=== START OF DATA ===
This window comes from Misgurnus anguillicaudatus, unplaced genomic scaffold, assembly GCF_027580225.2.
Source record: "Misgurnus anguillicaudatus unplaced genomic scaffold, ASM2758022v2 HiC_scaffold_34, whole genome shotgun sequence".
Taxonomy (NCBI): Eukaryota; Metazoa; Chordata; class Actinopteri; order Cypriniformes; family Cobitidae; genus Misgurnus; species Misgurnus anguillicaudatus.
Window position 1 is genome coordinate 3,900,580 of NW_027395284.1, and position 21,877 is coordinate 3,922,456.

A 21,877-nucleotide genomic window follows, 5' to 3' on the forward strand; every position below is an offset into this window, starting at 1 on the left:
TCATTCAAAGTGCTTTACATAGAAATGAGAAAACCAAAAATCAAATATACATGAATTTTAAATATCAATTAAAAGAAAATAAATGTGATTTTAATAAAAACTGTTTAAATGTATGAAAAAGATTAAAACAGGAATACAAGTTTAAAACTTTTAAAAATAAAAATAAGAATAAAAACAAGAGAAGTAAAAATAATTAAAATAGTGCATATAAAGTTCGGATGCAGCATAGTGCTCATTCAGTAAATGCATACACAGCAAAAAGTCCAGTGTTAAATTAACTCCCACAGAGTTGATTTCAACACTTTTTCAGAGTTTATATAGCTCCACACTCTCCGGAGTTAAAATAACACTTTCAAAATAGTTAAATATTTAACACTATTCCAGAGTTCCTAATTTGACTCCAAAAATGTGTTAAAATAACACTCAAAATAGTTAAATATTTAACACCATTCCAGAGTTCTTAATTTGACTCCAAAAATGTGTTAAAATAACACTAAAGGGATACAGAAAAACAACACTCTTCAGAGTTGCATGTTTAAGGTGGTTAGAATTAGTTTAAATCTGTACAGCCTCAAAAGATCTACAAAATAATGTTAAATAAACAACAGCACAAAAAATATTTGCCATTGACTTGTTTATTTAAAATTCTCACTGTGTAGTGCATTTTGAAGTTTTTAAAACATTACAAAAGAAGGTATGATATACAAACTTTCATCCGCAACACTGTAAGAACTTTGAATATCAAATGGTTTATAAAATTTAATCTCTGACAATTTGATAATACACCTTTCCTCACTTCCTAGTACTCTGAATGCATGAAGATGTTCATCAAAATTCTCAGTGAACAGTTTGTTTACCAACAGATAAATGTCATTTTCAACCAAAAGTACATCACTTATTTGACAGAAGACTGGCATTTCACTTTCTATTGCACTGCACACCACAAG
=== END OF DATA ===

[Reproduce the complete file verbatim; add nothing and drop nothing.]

This window comes from Misgurnus anguillicaudatus, unplaced genomic scaffold, assembly GCF_027580225.2.
Source record: "Misgurnus anguillicaudatus unplaced genomic scaffold, ASM2758022v2 HiC_scaffold_34, whole genome shotgun sequence".
Taxonomy (NCBI): Eukaryota; Metazoa; Chordata; class Actinopteri; order Cypriniformes; family Cobitidae; genus Misgurnus; species Misgurnus anguillicaudatus.
Window position 1 is genome coordinate 3,900,580 of NW_027395284.1, and position 21,877 is coordinate 3,922,456.

A 21,877-nucleotide genomic window follows, 5' to 3' on the forward strand; every position below is an offset into this window, starting at 1 on the left:
TCATTCAAAGTGCTTTACATAGAAATGAGAAAACCAAAAATCAAATATACATGAATTTTAAATATCAATTAAAAGAAAATAAATGTGATTTTAATAAAAACTGTTTAAATGTATGAAAAAGATTAAAACAGGAATACAAGTTTAAAACTTTTAAAAATAAAAATAAGAATAAAAACAAGAGAAGTAAAAATAATTAAAATAGTGCATATAAAGTTCGGATGCAGCATAGTGCTCATTCAGTAAATGCATACACAGCAAAAAGTCCAGTGTTAAATTAACTCCCACAGAGTTGATTTCAACACTTTTTCAGAGTTTATATAGCTCCACACTCTCCGGAGTTAAAATAACACTTTCAAAATAGTTAAATATTTAACACTATTCCAGAGTTCCTAATTTGACTCCAAAAATGTGTTAAAATAACACTCAAAATAGTTAAATATTTAACACCATTCCAGAGTTCTTAATTTGACTCCAAAAATGTGTTAAAATAACACTAAAGGGATACAGAAAAACAACACTCTTCAGAGTTGCATGTTTAAGGTGGTTAGAATTAGTTTAAATCTGTACAGCCTCAAAAGATCTACAAAATAATGTTAAATAAACAACAGCACAAAAAATATTTGCCATTGACTTGTTTATTTAAAATTCTCACTGTGTAGTGCATTTTGAAGTTTTTAAAACATTACAAAAGAAGGTATGATATACAAACTTTCATCCGCAACACTGTAAGAACTTTGAATATCAAATGGTTTATAAAATTTAATCTCTGACAATTTGATAATACACCTTTCCTCACTTCCTAGTACTCTGAATGCATGAAGATGTTCATCAAAATTCTCAGTGAACAGTTTGTTTACCAACAGATAAATGTCATTTTCAACCAAAAGTACATCACTTATTTGACAGAAGACTGGCATTTCACTTTCTATTGCACTGCACACCACAAG